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Nursing Undergraduate Student Library Research Guide

Information to support undergraduate students as they become proficient users of library resources and services

What are scholarly articles? How will I know?

Scholarly vs. Popular Writing - What is the Difference?
And scroll down to third box below for visual cues (:  )

How to Identify Scholarly Journal Articles (Cornell University Libraries) 
Learn the characteristics of scholarly journal articles and how to find them--in less than 2 minutes.

The Information Cycle (Ray W. Howard Library at Shoreline Community College) (video 3.27 minutes)
How to use your knowledge of the information cycle to choose appropriate sources for your writing assignments.  This excellent short video is very much worth your time!

Evaluating Medical Information on the Web

MedlinePlus Guide to Health Web Surfing and
Portal to Health Information Evaluation Sources
 (National Library of Medicine)
Concise list of evaluation points with health related examples.

Includes an interactive tutorial from the National Library of Medicine, guides from the National Institutes of Health agencies, as well as guides to accurate health information on specific diseases.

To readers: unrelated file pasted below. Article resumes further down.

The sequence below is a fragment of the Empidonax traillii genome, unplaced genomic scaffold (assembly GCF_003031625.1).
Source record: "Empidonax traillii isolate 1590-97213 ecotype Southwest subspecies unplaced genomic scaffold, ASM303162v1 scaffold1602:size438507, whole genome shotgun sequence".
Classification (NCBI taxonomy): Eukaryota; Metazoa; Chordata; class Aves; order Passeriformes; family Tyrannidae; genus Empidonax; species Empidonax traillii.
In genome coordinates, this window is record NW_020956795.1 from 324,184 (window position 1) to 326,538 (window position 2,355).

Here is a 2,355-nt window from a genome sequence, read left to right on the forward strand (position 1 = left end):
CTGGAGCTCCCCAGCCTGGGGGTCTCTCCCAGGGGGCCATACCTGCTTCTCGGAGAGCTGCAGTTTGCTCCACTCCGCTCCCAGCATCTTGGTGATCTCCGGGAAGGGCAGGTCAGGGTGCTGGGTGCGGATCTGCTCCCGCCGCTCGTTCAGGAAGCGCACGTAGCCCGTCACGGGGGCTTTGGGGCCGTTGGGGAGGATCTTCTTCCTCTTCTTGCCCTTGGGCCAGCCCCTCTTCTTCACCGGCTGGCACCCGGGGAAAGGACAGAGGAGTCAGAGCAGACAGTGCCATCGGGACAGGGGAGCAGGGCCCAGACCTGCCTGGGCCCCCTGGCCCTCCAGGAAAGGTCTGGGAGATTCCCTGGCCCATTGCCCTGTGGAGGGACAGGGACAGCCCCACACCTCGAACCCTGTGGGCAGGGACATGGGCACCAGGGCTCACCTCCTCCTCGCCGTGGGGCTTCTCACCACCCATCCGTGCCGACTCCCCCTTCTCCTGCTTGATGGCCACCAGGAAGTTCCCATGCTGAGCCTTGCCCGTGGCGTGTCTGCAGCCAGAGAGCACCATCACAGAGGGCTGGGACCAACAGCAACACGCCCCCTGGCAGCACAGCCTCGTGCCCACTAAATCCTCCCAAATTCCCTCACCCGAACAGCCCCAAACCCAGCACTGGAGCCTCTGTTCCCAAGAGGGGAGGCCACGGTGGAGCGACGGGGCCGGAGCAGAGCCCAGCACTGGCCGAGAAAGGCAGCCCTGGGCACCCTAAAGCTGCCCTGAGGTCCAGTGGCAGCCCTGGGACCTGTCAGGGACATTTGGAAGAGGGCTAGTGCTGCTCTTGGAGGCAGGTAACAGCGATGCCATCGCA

Find Credible Health Information (Medical Library Association)
Authoritative advice from librarians who search for reliable web based information every day. Guide includes effective use of search engines, evaluation points for web sites and four annotated lists of important sites for consumer health, cancer, diabetes, and heart disease.

Scholarly vs. Popular vs. Trade


Popular:  Inform and entertain the general public. Magazines like Time or Rolling Stone; or newspapers like the L.A. Times.  Written for a wide variety of readers.

Scholarly:  Disseminate research and academic discussion among professionals in a discipline.  Articles are written by researchers who are experts in their fields using the specialized terminology of the field.  Almost always include the institutional affiliation of the author and a list of references at the end of the article.  Usually peer reviewed.

Trade:  Allow practitioners in specific industries to share market and production information that improves their businesses.


Content on Scholarly Articles and Scholarly v. Popular courtesy of Naomi Gold.


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